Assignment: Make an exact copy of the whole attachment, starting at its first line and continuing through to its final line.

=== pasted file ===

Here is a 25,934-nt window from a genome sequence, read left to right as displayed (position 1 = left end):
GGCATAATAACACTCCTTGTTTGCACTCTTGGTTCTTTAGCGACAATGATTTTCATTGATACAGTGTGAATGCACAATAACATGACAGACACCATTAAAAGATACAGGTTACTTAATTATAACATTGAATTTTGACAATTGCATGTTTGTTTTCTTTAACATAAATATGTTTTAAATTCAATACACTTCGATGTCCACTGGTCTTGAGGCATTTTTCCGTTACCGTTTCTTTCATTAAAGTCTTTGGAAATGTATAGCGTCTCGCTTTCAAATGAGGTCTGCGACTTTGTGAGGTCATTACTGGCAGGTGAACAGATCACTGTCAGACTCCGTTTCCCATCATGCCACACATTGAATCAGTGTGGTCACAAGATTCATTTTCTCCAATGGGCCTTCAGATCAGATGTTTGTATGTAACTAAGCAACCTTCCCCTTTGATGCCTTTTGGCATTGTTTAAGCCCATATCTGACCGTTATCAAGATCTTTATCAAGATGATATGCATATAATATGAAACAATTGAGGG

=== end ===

Here is a 25,934-nt window from a genome sequence, read left to right as displayed (position 1 = left end):
GGCATAATAACACTCCTTGTTTGCACTCTTGGTTCTTTAGCGACAATGATTTTCATTGATACAGTGTGAATGCACAATAACATGACAGACACCATTAAAAGATACAGGTTACTTAATTATAACATTGAATTTTGACAATTGCATGTTTGTTTTCTTTAACATAAATATGTTTTAAATTCAATACACTTCGATGTCCACTGGTCTTGAGGCATTTTTCCGTTACCGTTTCTTTCATTAAAGTCTTTGGAAATGTATAGCGTCTCGCTTTCAAATGAGGTCTGCGACTTTGTGAGGTCATTACTGGCAGGTGAACAGATCACTGTCAGACTCCGTTTCCCATCATGCCACACATTGAATCAGTGTGGTCACAAGATTCATTTTCTCCAATGGGCCTTCAGATCAGATGTTTGTATGTAACTAAGCAACCTTCCCCTTTGATGCCTTTTGGCATTGTTTAAGCCCATATCTGACCGTTATCAAGATCTTTATCAAGATGATATGCATATAATATGAAACAATTGAGGG